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Issue 7 (Spring 2004) of Dot Dot Dot magazine offers the following articles: ‘The Problem with Posters’, ‘Mexico 1968/ Rotterdam 2003’, ‘Forum Magazine’, ‘"Landy’s (Failed) Gesture" and the General Intellect’, ‘The Every Day Story of Flesh- Eating, Blood-Sucking Freaks’, ‘Eno and the Long Now’, ‘Revolutions’, ‘Writing on Money’, ‘Group Theory’, ‘Lazy Sunday Afterthoughts’ and ‘The Boy Who Always Looked Up’. You might wonder what links posters, bloodsucking freaks, Brian Eno, revolutions and lazy Sunday afternoon thoughts. Whatever it might be — and I’ll come to that — this alphabet soup of possibilities and projects could very well be the purest emblem of the wide range of activities — writings, lectures, performances, exhibitions, publications and more publications — that make up the work of Dexter Sinister, a two-person collective of designer-artist-printer-publishers Stuart Bailey and David Reinfurt. This is all the more so, I would add, because I have merely listed these articles one after another, whereas in reality they exist as a grid of block-faced titles — authors and page numbers suspended on the page not as a succession of items to be perused but as a constellation of terms whose relation to one another on the page is open. The point might seem negligible, but I have taken them out of the serene simultaneity of their spatial configuration and translated them into the successive movement of critical and analytic language, negating in the process the way these titles call out to one another on the page. In doing so I have created a field of resonance that is neither simply graphical nor semantic, but operates at the intersection of the one and the other as the
Friedrich Schlegel, Philosophical Fragments (trans. Peter Firchow), Minneapolis: University of Minnesota Press, 1991, p.27. Fragment no.77.↑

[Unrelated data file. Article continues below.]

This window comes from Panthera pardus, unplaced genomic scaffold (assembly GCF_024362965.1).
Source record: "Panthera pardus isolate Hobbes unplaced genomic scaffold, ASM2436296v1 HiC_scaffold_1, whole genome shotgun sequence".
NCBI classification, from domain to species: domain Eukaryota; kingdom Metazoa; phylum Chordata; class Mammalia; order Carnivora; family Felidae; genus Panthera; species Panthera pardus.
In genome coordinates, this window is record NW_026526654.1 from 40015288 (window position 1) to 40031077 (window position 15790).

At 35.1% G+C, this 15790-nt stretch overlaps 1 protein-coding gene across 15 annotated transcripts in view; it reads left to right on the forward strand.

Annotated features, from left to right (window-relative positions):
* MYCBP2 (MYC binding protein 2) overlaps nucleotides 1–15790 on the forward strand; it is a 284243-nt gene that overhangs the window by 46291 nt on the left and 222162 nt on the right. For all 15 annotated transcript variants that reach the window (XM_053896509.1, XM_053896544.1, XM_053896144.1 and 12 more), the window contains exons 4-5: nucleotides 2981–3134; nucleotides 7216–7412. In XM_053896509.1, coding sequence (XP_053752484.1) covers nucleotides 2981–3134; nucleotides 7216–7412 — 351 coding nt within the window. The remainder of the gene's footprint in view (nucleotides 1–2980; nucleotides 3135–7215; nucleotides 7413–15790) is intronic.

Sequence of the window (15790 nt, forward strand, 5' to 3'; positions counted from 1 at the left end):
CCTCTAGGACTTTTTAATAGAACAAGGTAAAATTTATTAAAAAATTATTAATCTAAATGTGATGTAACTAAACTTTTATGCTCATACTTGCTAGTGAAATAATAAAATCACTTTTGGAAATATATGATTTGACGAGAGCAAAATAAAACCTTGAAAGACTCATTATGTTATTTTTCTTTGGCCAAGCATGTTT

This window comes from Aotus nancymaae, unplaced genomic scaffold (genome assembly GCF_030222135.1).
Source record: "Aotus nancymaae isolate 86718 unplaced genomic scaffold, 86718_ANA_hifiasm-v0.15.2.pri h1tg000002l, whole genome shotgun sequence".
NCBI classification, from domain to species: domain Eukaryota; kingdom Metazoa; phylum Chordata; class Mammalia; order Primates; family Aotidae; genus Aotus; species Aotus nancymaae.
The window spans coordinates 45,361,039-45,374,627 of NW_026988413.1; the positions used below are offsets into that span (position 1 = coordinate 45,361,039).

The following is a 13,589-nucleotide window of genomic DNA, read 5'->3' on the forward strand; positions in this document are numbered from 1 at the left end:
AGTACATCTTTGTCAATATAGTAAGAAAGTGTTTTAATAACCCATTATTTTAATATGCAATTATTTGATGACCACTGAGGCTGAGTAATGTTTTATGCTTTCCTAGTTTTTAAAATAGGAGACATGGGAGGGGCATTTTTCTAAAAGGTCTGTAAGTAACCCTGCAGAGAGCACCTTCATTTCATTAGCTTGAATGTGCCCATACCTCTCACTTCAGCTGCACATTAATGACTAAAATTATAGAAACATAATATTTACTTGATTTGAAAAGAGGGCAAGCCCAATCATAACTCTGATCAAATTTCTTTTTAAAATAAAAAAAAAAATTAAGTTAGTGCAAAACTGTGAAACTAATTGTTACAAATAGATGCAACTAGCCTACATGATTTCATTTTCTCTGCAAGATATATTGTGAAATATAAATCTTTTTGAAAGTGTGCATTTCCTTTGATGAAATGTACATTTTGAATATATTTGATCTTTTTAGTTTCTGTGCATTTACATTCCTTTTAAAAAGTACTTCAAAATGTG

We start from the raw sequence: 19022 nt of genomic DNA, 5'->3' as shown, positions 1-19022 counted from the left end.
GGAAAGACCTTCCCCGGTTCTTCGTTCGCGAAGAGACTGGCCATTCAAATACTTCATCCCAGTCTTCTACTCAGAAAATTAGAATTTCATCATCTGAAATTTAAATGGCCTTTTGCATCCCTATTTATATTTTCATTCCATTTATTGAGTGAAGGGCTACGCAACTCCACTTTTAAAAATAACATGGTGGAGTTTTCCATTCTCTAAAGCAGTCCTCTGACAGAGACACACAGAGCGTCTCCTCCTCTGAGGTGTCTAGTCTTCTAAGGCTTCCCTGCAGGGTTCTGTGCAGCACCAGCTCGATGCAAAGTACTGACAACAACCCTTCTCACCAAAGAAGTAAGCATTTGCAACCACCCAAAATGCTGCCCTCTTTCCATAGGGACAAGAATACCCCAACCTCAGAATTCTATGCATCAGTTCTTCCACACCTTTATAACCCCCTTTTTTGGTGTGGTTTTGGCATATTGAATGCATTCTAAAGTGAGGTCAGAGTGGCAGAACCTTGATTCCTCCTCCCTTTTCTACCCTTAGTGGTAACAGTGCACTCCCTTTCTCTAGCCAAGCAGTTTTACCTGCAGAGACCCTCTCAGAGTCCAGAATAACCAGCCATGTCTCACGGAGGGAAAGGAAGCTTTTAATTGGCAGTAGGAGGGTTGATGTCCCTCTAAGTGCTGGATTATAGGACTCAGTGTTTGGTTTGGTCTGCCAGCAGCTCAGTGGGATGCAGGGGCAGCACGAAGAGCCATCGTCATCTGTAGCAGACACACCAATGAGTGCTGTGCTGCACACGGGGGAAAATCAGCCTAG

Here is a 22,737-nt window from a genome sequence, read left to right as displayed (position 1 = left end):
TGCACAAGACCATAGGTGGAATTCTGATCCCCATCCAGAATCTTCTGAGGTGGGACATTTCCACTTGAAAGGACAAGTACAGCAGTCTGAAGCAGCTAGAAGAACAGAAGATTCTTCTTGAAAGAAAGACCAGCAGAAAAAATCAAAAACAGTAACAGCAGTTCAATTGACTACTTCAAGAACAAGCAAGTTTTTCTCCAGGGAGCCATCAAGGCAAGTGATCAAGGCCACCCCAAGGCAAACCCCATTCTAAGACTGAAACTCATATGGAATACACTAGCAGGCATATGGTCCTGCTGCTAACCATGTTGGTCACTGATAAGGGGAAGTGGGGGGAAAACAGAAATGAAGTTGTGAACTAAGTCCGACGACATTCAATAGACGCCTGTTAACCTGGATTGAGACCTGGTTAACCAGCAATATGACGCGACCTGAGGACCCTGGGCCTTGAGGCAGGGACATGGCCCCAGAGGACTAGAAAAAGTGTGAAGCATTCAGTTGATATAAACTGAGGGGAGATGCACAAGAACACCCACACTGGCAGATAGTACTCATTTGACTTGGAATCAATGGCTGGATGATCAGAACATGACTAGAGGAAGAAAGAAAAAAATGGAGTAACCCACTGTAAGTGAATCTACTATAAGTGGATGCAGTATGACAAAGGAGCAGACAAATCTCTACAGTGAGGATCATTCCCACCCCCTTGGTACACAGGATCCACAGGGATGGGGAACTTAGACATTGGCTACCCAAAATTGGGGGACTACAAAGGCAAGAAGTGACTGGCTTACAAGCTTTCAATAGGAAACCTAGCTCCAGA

Dot Dot Dot finished its run with issue 20 last year to make room for a new publication, Bulletins of the Serving Library.↑
See Benjamin H.D. Buchloh, ‘Open Letters, Industrial Poems’, October, vol.42, Fall 1987, pp.69—71.↑
Press release for ‘Musée d’art Moderne, Département des Aigles, Sections Art Moderne et Publicité’. Quoted in Rosalind Krauss, Marcel Broodthaers, New York: Michael Werner, 1991, p.227.↑
Hal Foster, ‘Design and Crime’, Design and Crime, London and New York: Verso Books, 2002, p.25.↑
David Reinfurt, ‘Post-Master’, in Dexter Sinister (ed.), Portable Document Format, New York: Lukas & Sternberg, 2009, p.25.↑
On this, the literature is enormous, and spans the period from the Enlightenment to the rise of social networking. Perhaps one unavoidable reference is Jacques Derrida’s Of Grammatology (1974, trans. Gayatri Chakravorty Spivak), Baltimore: Johns Hopkins University Press, 1998, a work that explicitly takes up the theme of the ‘end of the book and the beginning of writing’. It is significant, however, that the act of fictioning I have been describing aligns in many ways with Derrida’s resistance to affirming the ‘end of the book’.↑
Their laughter with the same range / Will toll if you bring yourself / To Mr and Mrs Whistler’s / At 110 Rue Antique du Bac.’ Translation the author's.↑
Quoted in D. Reinfurt, ‘Post-Master', op. cit., p.26.↑